‘Tis the season to… leave that homophobic shit at home!
Since I was a child, I have dreaded holiday visits from my otherwise distant relatives. Aunts, uncles, and older cousins that I hadn’t seen in years showed up in droves, mostly empty-handed or wielding a pan of food that no one—including their own children—wanted to eat. When I turned 8, however, those family members became weirdly interested in my sexual orientation, and my lack of girlfriend(s).
The conversations always started with, “You got so big since the last time we visited,” and ended with something like, “Where’s your girlfriend? You do like girls, don’t you?” As the years passed, the questions only became more uncomfortable and invasive, too.
2016’s Thanksgiving was an unforgettable experience for me. I can’t forget the sweet scent of marshmallows melting into the candied yams and the beautiful chatter of my family’s collective hatred for Trump. That peaceful start, of course, was quickly soured the moment that a handful of my family members started saying that, while they hated Trump, they secretly hope that he “bans gay weddings.”
Not three minutes after that largely homophobic discussion about how “God made Adam and Eve—not Adam and Steve,” my aunt looked directly in my face and asked, “Do you have a girlfriend yet, or do you like men?” I was too stunned to respond.
Moving forward, I vowed to never let anyone make me feel the way I felt at the dinner table ever again. If they were going to make me uncomfortable with their relentless questions, then I was going to make them feel uncomfortable with my over-the-top and unapologetically queer answers. And, reader—I did.
One of my favorite aunts finally apologized to me last year, saying that she wasn’t aware that some of her questions were anti-queer and made me feel uncomfortable. “This is why LGBTQ people should teach us instead of getting mad at us when we say something stupid,” she said.
I quickly told her that it isn’t our job to set homophobic people straight. However, this year, I’m feeling generous. So, I’ve compiled a list of things that you shouldn’t say to your LGBTQ family members during the holidays. Study up!
“Why don’t you have a girlfriend/boyfriend yet?”
Maybe we really are focused on our schooling. Maybe we really are focused on our careers. Or… maybe it’s none of your fucking business. The dinner table is not the time nor the place to bug us about our failing dating life, or the dating life we choose to keep secret.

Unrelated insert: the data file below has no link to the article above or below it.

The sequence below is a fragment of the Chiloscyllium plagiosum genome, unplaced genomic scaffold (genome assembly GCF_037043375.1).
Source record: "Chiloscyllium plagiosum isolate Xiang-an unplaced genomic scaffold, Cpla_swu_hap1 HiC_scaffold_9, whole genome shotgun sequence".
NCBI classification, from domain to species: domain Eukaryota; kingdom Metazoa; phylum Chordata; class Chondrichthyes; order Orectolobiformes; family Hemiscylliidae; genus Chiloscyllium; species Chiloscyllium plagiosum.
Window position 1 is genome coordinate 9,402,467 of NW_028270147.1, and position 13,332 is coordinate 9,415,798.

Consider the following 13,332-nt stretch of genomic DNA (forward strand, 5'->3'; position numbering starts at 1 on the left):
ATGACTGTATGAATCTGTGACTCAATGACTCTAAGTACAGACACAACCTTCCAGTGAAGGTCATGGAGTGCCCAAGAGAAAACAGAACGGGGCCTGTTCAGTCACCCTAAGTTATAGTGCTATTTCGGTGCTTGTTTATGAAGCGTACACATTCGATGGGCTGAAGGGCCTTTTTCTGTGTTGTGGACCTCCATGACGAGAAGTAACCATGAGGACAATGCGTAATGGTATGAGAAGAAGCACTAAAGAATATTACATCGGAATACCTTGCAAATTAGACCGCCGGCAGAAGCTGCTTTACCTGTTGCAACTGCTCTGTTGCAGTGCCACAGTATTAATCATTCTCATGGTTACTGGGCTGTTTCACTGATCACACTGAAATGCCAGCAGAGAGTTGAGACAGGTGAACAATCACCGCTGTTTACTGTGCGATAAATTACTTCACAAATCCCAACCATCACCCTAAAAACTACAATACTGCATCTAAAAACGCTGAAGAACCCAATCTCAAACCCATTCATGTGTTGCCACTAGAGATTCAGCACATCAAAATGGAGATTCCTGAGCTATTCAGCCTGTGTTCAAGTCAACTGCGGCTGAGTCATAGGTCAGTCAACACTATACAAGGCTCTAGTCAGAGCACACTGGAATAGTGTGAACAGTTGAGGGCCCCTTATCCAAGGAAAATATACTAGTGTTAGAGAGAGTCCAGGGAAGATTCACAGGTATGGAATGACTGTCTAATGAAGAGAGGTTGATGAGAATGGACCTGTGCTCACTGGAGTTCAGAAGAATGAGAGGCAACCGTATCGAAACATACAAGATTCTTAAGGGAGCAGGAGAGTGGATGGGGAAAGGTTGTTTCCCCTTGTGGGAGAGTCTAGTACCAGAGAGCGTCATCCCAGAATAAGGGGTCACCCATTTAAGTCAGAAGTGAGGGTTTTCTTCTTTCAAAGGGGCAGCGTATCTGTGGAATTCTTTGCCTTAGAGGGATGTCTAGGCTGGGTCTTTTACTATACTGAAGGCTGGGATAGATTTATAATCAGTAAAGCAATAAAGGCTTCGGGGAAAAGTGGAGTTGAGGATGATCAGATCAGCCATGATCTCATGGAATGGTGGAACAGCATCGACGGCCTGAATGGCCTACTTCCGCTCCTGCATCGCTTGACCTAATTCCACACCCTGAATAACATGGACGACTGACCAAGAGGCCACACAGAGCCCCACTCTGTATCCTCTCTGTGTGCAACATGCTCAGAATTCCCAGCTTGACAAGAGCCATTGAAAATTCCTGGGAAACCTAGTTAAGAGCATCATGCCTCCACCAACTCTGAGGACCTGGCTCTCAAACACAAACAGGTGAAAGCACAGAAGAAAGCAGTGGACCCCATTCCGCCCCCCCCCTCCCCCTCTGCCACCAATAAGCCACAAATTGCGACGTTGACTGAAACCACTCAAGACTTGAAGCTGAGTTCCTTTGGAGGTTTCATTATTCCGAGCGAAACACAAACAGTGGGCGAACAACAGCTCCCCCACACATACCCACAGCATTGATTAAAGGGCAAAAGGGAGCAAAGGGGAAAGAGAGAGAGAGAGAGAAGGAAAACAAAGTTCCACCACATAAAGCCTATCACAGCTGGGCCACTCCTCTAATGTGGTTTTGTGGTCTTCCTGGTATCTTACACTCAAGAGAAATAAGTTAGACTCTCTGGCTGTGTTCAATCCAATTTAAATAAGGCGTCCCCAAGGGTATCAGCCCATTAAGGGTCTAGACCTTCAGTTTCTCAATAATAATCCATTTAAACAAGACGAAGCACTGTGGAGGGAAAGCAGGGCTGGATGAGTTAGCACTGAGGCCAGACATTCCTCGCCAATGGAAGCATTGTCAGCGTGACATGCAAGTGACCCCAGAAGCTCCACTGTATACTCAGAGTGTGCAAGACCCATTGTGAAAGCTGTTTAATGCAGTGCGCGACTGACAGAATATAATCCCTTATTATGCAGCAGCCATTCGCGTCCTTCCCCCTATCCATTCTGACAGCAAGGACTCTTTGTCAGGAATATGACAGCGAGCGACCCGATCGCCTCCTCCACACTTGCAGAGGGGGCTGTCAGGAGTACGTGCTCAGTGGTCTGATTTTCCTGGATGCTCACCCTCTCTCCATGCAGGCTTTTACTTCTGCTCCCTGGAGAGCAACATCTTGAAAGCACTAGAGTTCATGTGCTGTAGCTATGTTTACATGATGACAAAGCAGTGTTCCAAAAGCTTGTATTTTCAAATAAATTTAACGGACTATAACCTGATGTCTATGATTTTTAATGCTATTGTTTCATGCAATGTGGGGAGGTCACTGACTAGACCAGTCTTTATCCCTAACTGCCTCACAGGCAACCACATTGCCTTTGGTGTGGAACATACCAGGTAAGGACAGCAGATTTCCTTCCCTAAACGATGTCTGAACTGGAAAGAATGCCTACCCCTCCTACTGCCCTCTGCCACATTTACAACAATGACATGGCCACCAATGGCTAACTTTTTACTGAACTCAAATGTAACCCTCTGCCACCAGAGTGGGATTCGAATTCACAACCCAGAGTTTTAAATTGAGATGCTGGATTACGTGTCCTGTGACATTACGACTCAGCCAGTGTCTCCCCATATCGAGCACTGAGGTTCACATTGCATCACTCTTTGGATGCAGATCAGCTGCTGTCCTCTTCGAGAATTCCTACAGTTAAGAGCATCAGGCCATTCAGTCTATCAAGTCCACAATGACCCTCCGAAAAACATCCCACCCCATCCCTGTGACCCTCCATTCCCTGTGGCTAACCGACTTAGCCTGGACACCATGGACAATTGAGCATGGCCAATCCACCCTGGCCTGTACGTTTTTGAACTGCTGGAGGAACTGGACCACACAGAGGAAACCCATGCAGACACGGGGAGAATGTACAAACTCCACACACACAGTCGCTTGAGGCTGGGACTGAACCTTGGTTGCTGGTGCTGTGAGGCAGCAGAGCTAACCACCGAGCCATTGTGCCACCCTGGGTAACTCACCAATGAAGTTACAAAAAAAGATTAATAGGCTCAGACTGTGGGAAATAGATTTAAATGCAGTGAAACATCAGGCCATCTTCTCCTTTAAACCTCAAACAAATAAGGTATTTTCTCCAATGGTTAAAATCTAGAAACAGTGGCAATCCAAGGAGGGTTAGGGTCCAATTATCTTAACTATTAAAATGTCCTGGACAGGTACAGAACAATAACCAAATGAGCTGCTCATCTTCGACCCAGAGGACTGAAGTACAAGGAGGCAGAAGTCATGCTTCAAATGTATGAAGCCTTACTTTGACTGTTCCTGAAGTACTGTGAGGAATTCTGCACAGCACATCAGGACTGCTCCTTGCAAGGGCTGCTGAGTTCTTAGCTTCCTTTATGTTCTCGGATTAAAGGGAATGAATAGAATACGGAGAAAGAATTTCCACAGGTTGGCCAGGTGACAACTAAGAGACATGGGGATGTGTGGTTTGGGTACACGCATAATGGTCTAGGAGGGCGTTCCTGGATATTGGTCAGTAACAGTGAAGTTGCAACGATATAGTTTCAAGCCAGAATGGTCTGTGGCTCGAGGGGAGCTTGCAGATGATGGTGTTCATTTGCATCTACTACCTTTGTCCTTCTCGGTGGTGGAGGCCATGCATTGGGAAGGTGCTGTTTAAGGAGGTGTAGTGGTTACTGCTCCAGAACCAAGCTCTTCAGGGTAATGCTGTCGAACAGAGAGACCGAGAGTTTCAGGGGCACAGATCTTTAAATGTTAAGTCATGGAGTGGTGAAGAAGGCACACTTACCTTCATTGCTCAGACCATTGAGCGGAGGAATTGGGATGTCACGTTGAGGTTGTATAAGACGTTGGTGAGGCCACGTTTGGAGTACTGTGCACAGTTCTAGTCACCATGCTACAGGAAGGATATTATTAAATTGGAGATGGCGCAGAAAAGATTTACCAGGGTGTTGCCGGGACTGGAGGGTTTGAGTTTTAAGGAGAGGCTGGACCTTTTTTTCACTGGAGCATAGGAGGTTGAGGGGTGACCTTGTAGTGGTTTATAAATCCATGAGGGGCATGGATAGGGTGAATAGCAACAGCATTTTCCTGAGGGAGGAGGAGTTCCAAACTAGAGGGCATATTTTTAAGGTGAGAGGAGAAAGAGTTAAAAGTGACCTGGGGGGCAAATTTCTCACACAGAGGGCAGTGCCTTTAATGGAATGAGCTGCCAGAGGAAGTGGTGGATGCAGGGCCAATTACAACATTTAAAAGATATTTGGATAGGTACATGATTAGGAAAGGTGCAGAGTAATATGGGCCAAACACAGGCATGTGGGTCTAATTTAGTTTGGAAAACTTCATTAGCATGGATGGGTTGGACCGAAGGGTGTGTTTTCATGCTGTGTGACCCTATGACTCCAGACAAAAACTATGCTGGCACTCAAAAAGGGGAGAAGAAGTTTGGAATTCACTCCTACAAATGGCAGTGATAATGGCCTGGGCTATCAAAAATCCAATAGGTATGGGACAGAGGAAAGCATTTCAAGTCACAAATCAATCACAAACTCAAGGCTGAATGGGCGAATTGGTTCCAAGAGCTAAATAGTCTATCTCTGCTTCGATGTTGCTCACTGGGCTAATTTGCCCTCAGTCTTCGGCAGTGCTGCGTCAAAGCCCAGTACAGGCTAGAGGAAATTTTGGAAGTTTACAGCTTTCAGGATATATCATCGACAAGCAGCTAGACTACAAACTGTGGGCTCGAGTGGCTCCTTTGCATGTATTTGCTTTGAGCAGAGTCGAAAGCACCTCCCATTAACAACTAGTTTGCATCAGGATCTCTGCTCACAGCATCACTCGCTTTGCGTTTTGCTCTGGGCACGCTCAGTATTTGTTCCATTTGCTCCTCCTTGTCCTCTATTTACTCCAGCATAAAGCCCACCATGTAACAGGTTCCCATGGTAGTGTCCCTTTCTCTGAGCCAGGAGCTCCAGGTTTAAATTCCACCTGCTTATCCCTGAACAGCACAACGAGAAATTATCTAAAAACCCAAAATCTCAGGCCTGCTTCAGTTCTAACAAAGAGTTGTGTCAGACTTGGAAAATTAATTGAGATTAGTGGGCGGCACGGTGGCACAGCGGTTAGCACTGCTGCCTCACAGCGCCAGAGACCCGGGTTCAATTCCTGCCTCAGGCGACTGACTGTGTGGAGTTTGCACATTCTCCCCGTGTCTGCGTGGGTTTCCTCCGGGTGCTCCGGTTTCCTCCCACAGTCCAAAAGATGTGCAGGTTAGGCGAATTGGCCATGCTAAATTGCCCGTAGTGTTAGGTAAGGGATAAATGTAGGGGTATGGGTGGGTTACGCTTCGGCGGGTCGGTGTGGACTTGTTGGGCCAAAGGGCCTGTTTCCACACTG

“Be careful on that ‘Grindr’ app.”
Yes, an aunt of mine actually said this to me last year. I was stunned. How do you even reply to that? “Okay, Aunty?” Hard pass. Please, for the love of all that is gay and holy, don’t bring up queer dating apps at the dinner table.
“Who else is gay around here?”
I don’t know, Uncle Willy, I thought everyone was gay around the holidays.
Just because we’re queer, it doesn’t mean that we have a GPS (Gay Positioning System) that tracks every other LGBTQ person within a 10-mile radius. I mean, Grindr certainly makes a great effort, but let’s be real: Not everyone is tech-savvy.
“Make sure that you have safe sex and get tested every month.”
One thing I’ve learned from my homophobic relatives: Apparently, only queer people can contract STDs and spread them. Seriously, grow up. Worry about your untreated crab-lice and chlamydia, cousin.
“So, are you the man or the woman in the relationship?”
Aunty Dee, I know what you’re really asking. This question is just a diet version of, “Are you a top or bottom?” (Not that it’s any of your business, but I’m the man in the relationship. I mean—Mind your business!)
“I know the perfect guy/girl for you…”
No, you don’t. You barely know the perfect guy for you.
Stop assuming that the dating pool for queer people is so shallow, we’re willing to pounce on anyone with a little sugar in their tank. I’m picky, fam. That’s why I didn’t sample any of your green bean casserole!
“I always knew that you were ‘queer,’ why didn’t you tell us sooner?”
I always hate when someone said this to me. If you knew about my sexual orientation before asking, that means you likely kept asking me about my non-existent girlfriends for the sick satisfaction of making me uncomfortable. I should put a laxative in your plate when you’re not looking.
“I guess this means you’re not planning on having any children.”
Not necessarily true! If I want to build a family with a cisgender man, there are many avenues for doing so. And when I choose to have children, I won’t have to worry about ducking child support court, unlike you.
“Oh, you’re queer? Now you can do my makeup and help me pick out cute outfits.”
No thanks! I’d only make you look like a clown, which might be fitting for you—considering that you believe queerness comes with an all-things-fashion manual. I can barely dress my character on The Sims. Please don’t burden me with the responsibility of making you look more stupid than you already look.
“Can you can hook me up with all your lady friends?! Gay people make the best wingmen.”
First of all, no. My lady friends don’t want you. Not the trans lady friends, not the cis lady friends—literally none of my lady friends.
Another thing you should know about queer men and their “lady friends”? We don’t think that anyone is good enough to be with our friends. Therefore, we will make up lies about you having super gonorrhea or being homophobic.